What You Need to Know: Enjoy Gardening Without Injuring Your Spine

We didn’t have much of a winter here in south Louisiana. The Spring brought us multiple days with 80 degree weather and left many of us wondering what this would mean for the Summer months. [HOT HOT HOT]  With that being said, this is a time when many people are enjoying their usual leisure activities outdoors. One of those activities being gardening.

Gardening can be a fun and enjoyable leisure activity. However, it requires physical demands and in essence can be the cause of an injury. Repetitive bending, stooping, pulling, and twisting can put an enormous amount of stress on the spine. In order to prevent backaches, it is important to prepare your joints and muscles prior to reaching for those garden tools.

Improper body positioning (prolonged bending forward) is the main cause of back pain while gardening. When doing tasks such as planting, lifting, weeding, and picking up debris, it is important to bend from the knees to reduce the stress placed on the low back. Heavy bags of dirt and mulch should be carried as close to the body as possible and lifted using the leg muscles. Bending over repeatedly when performing ground-level work should be avoided. Instead, get down closer to the ground by kneeling or sitting on a garden bench, being sure to keep your low back straight and abdominal muscles engaged.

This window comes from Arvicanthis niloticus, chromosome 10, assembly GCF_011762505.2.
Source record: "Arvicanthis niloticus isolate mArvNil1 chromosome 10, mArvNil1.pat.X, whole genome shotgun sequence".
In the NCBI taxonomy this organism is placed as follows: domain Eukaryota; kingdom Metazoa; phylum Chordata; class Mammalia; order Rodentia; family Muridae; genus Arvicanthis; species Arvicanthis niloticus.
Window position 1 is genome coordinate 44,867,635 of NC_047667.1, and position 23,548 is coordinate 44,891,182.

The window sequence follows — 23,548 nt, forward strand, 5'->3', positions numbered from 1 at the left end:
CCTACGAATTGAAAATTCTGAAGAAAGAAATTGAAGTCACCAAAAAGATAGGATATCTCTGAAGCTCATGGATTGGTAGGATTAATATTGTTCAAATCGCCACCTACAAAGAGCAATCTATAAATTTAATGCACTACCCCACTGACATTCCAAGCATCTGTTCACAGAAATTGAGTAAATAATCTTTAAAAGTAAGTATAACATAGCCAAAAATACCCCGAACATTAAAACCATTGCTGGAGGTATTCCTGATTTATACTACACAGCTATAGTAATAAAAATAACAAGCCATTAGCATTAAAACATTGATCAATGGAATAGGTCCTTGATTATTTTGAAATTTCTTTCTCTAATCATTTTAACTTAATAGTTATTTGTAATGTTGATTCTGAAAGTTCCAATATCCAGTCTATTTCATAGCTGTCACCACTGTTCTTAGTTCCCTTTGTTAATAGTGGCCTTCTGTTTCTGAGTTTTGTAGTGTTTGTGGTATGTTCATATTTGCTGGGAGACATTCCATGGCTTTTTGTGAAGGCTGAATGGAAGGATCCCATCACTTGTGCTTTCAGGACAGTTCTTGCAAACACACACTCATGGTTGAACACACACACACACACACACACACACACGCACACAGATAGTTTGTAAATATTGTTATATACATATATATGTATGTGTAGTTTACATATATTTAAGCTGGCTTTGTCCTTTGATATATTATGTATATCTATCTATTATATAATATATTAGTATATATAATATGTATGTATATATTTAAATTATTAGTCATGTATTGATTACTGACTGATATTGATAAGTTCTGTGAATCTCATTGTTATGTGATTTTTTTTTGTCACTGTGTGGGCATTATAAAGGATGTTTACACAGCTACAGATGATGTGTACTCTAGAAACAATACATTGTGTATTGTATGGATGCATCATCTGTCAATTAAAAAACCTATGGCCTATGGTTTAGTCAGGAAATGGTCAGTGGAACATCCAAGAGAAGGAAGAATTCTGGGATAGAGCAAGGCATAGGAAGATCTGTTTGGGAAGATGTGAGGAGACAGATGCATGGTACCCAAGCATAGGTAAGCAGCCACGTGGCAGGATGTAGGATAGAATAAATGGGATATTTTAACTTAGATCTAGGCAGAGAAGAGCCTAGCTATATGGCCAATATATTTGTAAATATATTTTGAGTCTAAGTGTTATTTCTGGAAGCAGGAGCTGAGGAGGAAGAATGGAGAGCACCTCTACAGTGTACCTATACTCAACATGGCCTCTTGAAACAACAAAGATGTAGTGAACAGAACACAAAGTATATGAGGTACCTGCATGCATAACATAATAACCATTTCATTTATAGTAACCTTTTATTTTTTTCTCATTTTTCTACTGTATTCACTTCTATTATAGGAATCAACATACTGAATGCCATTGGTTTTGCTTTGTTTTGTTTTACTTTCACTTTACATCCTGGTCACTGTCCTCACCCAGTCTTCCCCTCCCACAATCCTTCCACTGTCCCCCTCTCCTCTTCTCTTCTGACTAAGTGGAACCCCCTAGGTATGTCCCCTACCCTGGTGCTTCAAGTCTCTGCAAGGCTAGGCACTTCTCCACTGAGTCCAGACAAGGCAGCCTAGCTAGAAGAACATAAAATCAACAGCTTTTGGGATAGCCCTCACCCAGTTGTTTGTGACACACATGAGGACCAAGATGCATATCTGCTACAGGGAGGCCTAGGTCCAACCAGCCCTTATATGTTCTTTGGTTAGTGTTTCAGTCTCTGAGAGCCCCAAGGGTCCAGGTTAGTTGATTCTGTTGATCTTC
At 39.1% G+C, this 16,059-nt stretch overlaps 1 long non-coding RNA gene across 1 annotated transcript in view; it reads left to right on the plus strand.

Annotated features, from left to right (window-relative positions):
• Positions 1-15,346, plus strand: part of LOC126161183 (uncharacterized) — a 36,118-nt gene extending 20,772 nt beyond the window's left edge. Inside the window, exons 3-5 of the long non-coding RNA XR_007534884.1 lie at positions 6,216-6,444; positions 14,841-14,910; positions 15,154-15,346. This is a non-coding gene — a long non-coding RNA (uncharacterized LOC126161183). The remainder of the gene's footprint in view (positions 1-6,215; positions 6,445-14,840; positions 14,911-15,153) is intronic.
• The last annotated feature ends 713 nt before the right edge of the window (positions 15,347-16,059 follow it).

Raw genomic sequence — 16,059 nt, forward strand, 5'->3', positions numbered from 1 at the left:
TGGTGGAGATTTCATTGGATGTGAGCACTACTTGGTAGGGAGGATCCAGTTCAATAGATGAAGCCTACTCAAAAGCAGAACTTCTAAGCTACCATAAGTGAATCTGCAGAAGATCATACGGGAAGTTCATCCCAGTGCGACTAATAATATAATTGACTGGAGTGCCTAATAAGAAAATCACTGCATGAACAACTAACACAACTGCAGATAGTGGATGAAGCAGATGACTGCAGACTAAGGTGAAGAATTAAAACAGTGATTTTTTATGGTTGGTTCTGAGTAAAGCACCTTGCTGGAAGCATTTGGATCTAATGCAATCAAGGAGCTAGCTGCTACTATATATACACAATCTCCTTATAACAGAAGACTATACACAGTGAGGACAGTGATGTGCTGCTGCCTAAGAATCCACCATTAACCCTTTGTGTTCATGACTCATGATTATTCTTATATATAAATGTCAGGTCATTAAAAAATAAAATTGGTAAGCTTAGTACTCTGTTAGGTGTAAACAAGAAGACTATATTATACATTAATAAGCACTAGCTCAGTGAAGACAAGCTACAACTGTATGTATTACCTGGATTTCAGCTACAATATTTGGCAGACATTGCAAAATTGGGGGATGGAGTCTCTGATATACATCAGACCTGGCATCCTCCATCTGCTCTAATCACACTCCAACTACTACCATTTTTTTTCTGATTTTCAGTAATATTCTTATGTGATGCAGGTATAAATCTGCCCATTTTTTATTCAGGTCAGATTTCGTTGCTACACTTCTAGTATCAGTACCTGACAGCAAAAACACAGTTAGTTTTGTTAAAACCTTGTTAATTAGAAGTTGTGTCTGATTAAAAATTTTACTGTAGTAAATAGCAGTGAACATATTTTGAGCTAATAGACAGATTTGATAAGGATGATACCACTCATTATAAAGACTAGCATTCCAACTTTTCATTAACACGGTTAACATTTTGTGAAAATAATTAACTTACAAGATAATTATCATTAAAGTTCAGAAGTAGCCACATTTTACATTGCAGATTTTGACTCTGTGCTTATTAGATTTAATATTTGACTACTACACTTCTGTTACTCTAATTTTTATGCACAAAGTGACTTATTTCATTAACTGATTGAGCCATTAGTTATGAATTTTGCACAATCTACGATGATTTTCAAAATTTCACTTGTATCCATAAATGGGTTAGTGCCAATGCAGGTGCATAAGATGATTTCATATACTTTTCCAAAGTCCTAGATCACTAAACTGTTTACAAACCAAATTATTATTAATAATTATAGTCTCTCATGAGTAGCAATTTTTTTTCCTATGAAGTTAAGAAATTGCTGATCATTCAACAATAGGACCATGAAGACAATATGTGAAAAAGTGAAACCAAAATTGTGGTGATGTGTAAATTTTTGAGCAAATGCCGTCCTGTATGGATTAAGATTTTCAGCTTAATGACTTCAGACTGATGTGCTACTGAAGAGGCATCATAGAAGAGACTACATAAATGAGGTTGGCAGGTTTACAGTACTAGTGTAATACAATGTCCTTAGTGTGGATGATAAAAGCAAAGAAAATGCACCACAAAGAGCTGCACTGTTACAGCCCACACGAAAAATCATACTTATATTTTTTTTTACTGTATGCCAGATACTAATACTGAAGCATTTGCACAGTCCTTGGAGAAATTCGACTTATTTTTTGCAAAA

It is also important to prepare your body for any type of physical activity. Gardening should be treated as a sport. If you begin gardening by “warming up” you can help reduce chances of an injury. Walking is a great way to loosen your muscles and increase flexibility. Performing exercises on a consistent basis for flexibility and strength can help prepare muscles for the tasks you want to accomplish.

If muscle aches and pains develop after gardening, there are ways to alleviate the discomfort. For example, compensate forward bending with bending backwards. Ice packs and over-the-counter pain medication may help decrease pain and tenderness. If this does not provide relief, consider physical therapy.

A physical therapist can evaluate the underlying cause of your back pain and treat it accordingly while also providing important tips on improving body mechanics and positioning to reduce chance of re-injury. Following these simple guidelines can set the path toward a pain free and enjoyable gardening season.